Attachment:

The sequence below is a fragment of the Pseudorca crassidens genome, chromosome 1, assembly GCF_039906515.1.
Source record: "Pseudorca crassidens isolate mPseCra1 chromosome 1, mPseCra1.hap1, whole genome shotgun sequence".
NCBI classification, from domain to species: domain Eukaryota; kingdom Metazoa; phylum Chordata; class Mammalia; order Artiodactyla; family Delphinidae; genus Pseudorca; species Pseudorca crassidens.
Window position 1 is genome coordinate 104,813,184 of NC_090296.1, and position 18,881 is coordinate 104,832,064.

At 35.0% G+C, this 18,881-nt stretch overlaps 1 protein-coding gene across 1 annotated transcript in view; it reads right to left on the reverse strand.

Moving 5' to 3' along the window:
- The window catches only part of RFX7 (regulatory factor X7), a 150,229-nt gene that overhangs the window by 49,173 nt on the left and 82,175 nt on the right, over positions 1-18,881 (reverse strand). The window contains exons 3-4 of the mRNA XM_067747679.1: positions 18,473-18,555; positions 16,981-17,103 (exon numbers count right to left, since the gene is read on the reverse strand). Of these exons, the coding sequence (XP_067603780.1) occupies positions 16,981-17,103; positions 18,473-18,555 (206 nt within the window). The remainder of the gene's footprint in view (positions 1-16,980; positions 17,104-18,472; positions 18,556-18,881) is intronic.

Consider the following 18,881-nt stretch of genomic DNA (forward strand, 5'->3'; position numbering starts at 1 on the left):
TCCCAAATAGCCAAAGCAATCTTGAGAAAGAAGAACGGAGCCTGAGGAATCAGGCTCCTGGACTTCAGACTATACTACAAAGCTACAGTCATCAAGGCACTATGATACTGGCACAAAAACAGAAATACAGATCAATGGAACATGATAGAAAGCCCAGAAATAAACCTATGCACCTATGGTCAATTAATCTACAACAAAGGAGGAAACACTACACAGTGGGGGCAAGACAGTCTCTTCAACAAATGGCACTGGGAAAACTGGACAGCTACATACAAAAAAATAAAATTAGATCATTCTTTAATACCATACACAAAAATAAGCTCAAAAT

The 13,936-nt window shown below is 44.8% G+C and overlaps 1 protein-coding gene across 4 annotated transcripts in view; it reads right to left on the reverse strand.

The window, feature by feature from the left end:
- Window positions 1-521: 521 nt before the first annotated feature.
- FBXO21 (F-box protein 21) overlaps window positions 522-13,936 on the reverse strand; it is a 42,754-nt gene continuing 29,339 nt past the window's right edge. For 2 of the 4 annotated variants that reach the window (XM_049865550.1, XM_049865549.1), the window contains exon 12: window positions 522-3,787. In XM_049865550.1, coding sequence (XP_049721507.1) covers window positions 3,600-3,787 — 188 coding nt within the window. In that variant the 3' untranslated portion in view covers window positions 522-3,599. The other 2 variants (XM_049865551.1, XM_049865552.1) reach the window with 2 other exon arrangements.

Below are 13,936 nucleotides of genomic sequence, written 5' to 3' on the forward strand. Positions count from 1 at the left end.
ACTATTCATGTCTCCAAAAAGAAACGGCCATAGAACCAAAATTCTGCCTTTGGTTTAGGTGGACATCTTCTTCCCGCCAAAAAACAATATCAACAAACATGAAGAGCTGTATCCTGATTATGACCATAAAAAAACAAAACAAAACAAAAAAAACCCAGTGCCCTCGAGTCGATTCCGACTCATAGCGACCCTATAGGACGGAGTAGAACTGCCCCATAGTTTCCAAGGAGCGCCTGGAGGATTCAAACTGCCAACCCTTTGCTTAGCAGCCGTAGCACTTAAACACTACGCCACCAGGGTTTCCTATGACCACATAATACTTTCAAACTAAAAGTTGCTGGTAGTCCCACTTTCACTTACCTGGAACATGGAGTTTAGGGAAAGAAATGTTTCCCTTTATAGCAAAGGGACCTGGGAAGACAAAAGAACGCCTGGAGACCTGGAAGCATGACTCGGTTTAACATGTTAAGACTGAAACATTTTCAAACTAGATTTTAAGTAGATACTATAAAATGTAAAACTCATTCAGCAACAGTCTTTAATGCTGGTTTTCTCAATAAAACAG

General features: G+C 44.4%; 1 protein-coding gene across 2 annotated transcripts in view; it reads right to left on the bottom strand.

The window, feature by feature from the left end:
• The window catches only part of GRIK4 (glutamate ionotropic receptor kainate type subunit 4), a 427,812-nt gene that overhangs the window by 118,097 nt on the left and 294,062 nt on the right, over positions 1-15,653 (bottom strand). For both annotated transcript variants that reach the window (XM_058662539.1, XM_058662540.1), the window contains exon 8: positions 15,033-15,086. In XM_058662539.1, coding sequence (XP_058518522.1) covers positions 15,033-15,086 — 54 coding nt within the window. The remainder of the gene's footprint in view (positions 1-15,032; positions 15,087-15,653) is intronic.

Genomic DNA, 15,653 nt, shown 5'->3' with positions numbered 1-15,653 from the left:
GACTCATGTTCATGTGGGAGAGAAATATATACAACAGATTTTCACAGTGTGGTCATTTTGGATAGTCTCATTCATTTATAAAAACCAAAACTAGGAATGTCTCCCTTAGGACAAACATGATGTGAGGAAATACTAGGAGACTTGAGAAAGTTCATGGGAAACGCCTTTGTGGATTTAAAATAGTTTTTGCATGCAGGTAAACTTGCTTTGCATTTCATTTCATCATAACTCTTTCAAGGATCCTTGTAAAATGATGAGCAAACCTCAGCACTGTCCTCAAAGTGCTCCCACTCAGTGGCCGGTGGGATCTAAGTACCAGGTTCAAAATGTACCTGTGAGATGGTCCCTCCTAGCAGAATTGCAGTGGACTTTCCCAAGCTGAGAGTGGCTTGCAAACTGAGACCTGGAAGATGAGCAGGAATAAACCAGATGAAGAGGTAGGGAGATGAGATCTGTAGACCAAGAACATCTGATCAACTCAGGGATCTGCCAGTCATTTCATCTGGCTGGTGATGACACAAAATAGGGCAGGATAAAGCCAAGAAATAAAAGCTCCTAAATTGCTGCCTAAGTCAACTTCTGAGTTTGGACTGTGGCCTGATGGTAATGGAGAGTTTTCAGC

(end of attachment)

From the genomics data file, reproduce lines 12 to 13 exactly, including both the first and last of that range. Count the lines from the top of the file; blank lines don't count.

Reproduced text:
- Window positions 1-521: 521 nt before the first annotated feature.
- FBXO21 (F-box protein 21) overlaps window positions 522-13,936 on the reverse strand; it is a 42,754-nt gene continuing 29,339 nt past the window's right edge. For 2 of the 4 annotated variants that reach the window (XM_049865550.1, XM_049865549.1), the window contains exon 12: window positions 522-3,787. In XM_049865550.1, coding sequence (XP_049721507.1) covers window positions 3,600-3,787 — 188 coding nt within the window. In that variant the 3' untranslated portion in view covers window positions 522-3,599. The other 2 variants (XM_049865551.1, XM_049865552.1) reach the window with 2 other exon arrangements.